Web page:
Fleet Foxes, Lorde, 2 Chainz & Big Boi Enter The Boomiverse With Albums Of The Week - June 16
Thu, 15 Jun 2017 14:57:14
It's been a hell of a week in album releases, with some of the biggest names emerging from their genres with some of the most eagerly awaited albums of recent years.
2 Chainz drops an album that fans first thought was coming in April, Lorde brings Melodrama, and a new approach to building on reputation. Fleet Foxes end the longest wait for fans with the release of an album that has already spawned some epic tracks. The Drums return with the most personal album to date and Big Boi recruits an all-star cast of guest-listers to produce a glittering sonic trip through the scene.
So, without further ado — let's check out the albums which made the ARTISTdirect Albums of the Week playlist...
2 Chainz — "Pretty Girls Like Trap Music" — Def Jam Recordings
Fans have faced disappointment in their wait for the new album from Atlanta's 2 Chainz. One of those fans is writer Paul Thompson, who would have thought the initial April release of Pretty Girls… was too good to be true. So, the wait is over, and the collection finally lands, cementing 2 Chainz status as one of the best rappers releasing fresh material. The album is unsurprisingly ambitious, playfully infectious and delivers exactly what the huddle, hopping masses will have been waiting for.
Fleet Foxes — "Crack-Up" — Nonesuch Records
Lead singer Robin Pecknold recently discussed the cultural relevance of the straight white male, and how he feels about the significance of his particular perspective. He'd spent previous months explaining the reasons for the long wait between Fleet Foxes last album and this new release — saying that they simply couldn't drop another folk album, nor could they revise an ‘alt-folk' approach. However, from beneath the shadow of his music's incredible legacy Pecknold and the band emerge with a collection of tunes that are as compelling and fresh as could be hoped for. With rumors of a yet another new album, dropping close to the release date of Crack Up, it could just be that this is one series of tunes in a much larger sequence. The kind of ambition that would, in some sense, bring meaning to the plight of the perma-successful straight white male.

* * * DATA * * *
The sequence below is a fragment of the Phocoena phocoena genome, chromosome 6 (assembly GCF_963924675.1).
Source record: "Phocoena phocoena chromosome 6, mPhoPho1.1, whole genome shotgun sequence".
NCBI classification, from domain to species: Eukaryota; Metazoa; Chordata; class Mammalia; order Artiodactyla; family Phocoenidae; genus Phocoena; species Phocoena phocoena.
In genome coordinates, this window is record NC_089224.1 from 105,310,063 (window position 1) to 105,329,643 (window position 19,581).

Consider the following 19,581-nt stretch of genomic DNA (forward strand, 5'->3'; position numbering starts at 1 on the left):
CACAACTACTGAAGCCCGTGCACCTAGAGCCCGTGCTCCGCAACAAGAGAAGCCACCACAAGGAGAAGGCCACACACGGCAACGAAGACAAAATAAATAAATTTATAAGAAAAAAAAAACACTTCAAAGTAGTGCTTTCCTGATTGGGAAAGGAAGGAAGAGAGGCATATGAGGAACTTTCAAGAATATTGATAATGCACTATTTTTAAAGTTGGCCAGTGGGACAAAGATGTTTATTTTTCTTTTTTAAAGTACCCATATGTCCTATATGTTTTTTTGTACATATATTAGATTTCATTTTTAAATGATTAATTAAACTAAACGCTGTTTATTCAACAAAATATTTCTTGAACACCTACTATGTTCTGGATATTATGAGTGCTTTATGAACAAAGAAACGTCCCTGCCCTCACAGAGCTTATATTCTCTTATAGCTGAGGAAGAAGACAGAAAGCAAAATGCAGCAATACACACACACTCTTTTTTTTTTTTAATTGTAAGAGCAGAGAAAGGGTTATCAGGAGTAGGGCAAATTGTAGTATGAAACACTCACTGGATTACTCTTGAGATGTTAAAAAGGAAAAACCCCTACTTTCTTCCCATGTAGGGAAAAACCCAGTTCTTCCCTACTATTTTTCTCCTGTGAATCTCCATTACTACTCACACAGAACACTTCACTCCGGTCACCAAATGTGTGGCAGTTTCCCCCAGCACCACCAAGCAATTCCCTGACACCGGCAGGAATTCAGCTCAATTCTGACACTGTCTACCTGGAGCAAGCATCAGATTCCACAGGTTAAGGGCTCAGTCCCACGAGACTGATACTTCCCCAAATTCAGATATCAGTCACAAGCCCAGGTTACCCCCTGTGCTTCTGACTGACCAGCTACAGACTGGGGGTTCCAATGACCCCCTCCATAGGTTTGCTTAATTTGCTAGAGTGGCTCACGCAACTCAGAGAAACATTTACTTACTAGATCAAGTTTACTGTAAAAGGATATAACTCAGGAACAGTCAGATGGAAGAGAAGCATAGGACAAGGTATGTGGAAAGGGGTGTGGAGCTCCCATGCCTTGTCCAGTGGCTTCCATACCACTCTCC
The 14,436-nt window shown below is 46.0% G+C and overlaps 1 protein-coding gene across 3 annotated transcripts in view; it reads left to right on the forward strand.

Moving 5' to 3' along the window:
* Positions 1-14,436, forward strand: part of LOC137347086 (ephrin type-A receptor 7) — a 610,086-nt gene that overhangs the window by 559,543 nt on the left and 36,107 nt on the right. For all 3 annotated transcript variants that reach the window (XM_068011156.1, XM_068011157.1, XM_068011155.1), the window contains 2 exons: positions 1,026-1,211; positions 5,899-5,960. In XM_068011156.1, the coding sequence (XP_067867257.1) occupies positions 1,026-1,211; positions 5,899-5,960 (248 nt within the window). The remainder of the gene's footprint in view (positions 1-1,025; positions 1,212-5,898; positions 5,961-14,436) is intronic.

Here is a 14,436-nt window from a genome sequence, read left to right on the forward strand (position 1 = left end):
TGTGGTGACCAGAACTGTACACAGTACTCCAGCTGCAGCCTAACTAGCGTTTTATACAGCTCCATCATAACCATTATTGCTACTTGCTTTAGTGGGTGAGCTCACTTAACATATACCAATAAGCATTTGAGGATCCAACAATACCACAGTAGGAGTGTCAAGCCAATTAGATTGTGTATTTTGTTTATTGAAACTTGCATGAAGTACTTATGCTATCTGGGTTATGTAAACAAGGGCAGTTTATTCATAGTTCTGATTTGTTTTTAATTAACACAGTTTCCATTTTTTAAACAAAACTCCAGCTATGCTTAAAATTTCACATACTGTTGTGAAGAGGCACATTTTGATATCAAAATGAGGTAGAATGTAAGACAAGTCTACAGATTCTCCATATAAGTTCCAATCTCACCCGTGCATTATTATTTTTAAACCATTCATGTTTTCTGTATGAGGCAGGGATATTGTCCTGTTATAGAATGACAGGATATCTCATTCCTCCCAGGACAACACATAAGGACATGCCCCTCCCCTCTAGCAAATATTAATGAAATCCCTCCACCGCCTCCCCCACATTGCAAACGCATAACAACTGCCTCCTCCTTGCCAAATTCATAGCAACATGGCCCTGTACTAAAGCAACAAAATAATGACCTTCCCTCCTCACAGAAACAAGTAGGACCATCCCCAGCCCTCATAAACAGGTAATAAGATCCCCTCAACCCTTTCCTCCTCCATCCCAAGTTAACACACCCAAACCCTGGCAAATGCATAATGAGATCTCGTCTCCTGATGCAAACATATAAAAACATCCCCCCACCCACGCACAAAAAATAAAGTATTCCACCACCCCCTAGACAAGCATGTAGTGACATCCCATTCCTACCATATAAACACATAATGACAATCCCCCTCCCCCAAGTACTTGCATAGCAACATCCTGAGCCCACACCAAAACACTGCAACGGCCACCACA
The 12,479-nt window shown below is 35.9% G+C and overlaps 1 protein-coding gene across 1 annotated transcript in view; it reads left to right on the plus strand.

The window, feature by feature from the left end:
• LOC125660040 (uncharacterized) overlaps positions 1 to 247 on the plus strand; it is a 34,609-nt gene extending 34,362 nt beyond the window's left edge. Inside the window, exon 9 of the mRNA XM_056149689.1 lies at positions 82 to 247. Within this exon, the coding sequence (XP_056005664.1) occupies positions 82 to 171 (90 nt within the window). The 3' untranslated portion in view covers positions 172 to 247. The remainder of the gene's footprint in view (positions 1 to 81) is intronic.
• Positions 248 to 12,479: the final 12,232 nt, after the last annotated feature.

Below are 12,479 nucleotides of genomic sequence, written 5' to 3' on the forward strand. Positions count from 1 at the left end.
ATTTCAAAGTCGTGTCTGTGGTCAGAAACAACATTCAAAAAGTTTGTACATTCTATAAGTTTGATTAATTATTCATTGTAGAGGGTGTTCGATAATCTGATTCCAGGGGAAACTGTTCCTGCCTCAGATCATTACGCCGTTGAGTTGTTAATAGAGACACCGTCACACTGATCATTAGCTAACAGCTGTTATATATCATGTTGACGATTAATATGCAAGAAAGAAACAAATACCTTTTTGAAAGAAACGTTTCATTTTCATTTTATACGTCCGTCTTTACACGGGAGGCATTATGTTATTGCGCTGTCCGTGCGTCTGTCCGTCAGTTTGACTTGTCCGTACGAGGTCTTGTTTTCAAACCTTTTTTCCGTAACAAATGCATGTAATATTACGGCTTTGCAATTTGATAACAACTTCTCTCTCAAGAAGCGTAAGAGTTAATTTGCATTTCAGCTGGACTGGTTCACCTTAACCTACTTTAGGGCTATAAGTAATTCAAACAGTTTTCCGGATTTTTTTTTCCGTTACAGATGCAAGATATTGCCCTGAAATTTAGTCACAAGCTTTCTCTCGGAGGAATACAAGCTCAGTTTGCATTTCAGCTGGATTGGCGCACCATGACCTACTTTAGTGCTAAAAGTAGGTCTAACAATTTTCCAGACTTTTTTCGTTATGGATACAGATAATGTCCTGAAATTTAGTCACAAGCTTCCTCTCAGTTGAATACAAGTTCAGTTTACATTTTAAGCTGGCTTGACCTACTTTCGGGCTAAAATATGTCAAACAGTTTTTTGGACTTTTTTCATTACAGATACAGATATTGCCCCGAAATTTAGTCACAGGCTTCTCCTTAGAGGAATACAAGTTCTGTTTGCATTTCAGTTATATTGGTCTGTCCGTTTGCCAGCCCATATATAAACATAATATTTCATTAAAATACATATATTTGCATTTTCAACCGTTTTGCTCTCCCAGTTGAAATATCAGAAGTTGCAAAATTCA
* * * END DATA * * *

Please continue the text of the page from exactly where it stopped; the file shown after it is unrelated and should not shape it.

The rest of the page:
Lorde — "Melodrama" — Lava Records
Following up the incredible success of her last album, Lorde has spoken about her inability to know what makes a good single. In the run-up to dropping Melodrama the singer songwriter had already shared a range of colors and contrasts — "Sober", "Green Light" "Liability" and "Perfect Places" — and the eclectic view of Ella Yelich-O'Connor was made clear. In the wake of Royals it seems as if there's no place to go but everywhere. The whims, the ambitions, and the aspirations to have it all continue to shape and pull the artist — and the effects somehow present a well-articulated hole.
Big Boi — "Boomiverse" — Epic Records
During a listening party for Boomiverse, Big Boi shared no less than a staggering 24 tracks. But wait, there are only 12 tracks on the latest album from 50% of Outkast. Rumors swirl that another album will be dropped in close, close proximity to this one — and that the current trend for hip hop artists, and their growing lists of collaborators are producing some of the richest and far reaching albums in recent memory. Old friends and collaborators — WAY too many to mention here — join forces with Big Boi to produce one of the highlights of this summer's hip hop scene. Danceable tracks like "Chocolate" share the kind of pop sensibility that has underpinned much of the artist's work, while "Kill Jill", on which Killer Mike appears, is a clear indication of the quality you get on the album.
The Drums — "Abysmal Thoughts" — Anti- Records
The follow-up to 2014's Encyclopedia is perhaps one of the biggest steps Johnny Pierce has taken with the project he steers. Recorded in reaction to the sense of loss following the break-up of a long term relationship the album is confessional, confrontational and at times disarmingly vulnerable. All quite surprising on album that's as keen on the dance floor as it is on the poetry scene. At times you could describe the album as easy-listening, it's so familiar sounding and easily accessed — at others, the nuanced twists of experimentation will leave you breathless for a moment. It's good stuff.
—The ARTISTdirect Staff